(PRWEB) July 22, 2005
New Jersey consulting firm Business Restoration Partners, LLC, is nearing completion of a comprehensive forecast of the Chinese economy through 2015, and theyÂve been thinking about the yuan quite a bit over the last few weeks. International economist James A. McCune, Principal Consultant for Business Restoration Partners, suggests several good reasons why the rising yuan wonÂt help U.S. manufacturers as much as government officials hope it will.
ÂThe most important reason,Â claims McCune, Âis that 70% plus of the goods America imports from China are Âre-exportsÂ; goods that have been mostly made somewhere else and then exported to China for final assembly, before China, in turn, exports them to the U.S. Just as surely as the revaluation of the yuan will make goods China exports to the U.S. more expensive, it will also make goods China imports cheaper. Hence Chinese businesses will, for the most part, have the flexibility to lower prices and maintain market share, if they choose to.Â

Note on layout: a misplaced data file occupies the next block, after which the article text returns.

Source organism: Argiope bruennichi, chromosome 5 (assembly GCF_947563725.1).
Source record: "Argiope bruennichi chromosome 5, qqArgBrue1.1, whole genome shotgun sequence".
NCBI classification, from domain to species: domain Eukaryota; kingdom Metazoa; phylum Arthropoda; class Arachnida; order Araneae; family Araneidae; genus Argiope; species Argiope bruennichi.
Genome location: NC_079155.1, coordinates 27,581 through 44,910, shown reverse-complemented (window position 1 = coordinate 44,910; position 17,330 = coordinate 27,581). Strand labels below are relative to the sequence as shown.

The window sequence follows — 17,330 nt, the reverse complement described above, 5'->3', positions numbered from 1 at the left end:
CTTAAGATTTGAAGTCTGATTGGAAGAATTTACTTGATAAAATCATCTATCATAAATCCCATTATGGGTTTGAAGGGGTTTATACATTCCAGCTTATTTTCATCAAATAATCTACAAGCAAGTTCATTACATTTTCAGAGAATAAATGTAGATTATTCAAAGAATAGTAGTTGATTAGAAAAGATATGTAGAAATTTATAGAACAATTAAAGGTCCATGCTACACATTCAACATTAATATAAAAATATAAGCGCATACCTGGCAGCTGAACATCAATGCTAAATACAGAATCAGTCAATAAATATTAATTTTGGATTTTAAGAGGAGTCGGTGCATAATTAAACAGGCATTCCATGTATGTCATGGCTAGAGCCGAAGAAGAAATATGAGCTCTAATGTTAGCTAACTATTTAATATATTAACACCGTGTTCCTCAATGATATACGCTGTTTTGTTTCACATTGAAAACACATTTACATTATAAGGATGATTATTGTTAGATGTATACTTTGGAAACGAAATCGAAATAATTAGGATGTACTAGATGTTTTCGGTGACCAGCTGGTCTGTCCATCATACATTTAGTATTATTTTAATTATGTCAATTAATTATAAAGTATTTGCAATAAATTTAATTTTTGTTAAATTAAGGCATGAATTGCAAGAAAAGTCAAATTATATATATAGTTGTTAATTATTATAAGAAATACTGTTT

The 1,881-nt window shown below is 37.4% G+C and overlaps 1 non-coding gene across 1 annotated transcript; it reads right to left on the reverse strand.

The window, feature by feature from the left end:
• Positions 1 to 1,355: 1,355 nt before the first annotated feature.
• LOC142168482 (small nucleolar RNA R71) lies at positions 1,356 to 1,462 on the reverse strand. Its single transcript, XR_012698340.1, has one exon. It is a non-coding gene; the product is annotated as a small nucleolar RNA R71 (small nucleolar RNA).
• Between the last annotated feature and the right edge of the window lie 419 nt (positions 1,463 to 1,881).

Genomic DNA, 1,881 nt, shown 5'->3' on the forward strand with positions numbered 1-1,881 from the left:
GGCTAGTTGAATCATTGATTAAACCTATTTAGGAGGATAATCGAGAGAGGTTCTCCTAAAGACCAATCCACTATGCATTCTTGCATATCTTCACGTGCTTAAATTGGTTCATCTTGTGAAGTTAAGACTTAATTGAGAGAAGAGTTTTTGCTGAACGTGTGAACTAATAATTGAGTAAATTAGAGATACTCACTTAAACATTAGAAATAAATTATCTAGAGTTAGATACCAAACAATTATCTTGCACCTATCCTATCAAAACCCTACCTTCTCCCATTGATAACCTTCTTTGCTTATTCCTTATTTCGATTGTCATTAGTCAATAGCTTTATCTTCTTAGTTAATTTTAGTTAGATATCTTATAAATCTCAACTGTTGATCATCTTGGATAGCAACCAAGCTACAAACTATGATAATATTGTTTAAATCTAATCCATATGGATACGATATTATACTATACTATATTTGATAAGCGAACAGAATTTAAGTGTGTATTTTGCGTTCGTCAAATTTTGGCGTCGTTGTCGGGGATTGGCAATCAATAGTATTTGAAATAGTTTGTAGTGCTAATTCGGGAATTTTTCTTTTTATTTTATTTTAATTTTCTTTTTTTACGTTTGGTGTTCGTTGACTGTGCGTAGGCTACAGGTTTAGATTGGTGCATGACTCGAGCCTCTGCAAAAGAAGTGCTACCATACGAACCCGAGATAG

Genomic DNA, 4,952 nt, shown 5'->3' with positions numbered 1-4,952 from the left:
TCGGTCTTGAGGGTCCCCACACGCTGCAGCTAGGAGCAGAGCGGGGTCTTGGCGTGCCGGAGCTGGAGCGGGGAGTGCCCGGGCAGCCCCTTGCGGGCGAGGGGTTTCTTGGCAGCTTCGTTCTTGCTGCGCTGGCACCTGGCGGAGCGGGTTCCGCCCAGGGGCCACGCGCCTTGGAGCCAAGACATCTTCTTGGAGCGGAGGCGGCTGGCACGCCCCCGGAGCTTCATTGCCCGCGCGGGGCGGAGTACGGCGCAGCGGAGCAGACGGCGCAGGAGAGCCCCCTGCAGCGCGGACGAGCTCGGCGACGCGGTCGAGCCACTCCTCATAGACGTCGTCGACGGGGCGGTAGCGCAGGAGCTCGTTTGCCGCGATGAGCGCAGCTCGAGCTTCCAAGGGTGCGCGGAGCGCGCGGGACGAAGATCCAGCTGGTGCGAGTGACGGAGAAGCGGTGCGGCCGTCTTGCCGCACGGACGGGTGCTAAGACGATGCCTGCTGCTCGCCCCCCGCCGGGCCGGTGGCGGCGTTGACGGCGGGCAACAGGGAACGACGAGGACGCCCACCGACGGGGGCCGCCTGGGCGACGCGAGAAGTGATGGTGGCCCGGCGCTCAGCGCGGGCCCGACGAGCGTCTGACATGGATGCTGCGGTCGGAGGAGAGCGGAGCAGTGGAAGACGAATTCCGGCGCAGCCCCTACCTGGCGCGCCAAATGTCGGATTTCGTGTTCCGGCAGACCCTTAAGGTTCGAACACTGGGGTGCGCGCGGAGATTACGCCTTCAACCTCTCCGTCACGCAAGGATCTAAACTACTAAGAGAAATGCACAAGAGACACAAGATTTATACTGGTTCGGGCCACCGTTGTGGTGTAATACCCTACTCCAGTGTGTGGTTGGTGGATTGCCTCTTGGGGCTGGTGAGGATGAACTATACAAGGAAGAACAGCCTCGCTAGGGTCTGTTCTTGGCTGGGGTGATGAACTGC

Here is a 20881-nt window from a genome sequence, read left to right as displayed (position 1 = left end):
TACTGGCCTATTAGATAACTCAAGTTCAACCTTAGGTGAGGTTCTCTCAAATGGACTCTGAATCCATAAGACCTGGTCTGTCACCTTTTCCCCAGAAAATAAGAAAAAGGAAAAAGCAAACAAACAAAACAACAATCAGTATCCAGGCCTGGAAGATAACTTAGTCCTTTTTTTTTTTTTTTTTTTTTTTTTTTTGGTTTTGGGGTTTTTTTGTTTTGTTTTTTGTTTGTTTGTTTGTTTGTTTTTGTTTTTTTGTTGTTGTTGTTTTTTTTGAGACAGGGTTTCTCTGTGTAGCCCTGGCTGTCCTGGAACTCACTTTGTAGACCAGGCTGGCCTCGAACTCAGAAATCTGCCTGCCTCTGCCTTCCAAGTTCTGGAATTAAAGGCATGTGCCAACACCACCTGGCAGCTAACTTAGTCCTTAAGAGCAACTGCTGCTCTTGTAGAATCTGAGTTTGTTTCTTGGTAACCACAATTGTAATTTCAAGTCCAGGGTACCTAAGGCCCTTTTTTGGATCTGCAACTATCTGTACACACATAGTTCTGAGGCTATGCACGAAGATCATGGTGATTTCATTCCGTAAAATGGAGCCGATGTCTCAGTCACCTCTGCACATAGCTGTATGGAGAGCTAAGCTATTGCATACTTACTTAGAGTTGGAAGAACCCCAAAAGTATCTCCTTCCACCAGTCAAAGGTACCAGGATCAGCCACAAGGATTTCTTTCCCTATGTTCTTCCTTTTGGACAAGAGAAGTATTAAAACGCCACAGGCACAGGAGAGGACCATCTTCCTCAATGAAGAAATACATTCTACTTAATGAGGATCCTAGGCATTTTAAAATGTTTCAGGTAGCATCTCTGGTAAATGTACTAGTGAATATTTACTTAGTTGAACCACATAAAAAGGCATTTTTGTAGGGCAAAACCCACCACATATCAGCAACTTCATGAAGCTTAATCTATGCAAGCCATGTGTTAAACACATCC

"Another reason the rising value of the yuan won't have that much impact on U.S. trade is one many people in the U.S. don't think about," adds McCune, "and that is the fact that 'inland' labor in China is even cheaper than 'coastal' labor. So manufacturers with assembly operations can actually relocate inland to reduce labor costs and offset an additional increment of the price pressure caused by the rising yuan." (The companyÂs website, http://www.business-restoration-partners.com , lists several additional reasons why the revaluation of the yuan wonÂt help the U.S. much.)
Returning to the subject of the plight of U.S. manufacturing, Mr. McCune quips: ÂCongress shouldnÂt act so alarmed, or so outraged by the loss of manufacturing jobs in this country . . .and they shouldnÂt be treating China as though they all the sudden caused it. It is the natural, inevitable, and predictable result of CongressÂ 25 year pursuit of what feels likeÂeven if itÂs not quiteÂa radical free-trade-at-any-cost policy.Â
The bottom line, according to economist McCune: ÂWhen higher U.S. interest rates are added to higher U.S. import prices and not much help on exports, for the reasons stated on our website, this whole revaluation thing seems a bit too much like Âsmoke and mirrors,Â and not enough like a real positive for the U.S. economyÂ
To find out more about BRPÂs upcoming release of their comprehensive 10-year outlook for the Chinese economy: "ChinaÂs Economy: The Outlook Through 2015," visit their website at http://www.business-restoration-partners.com
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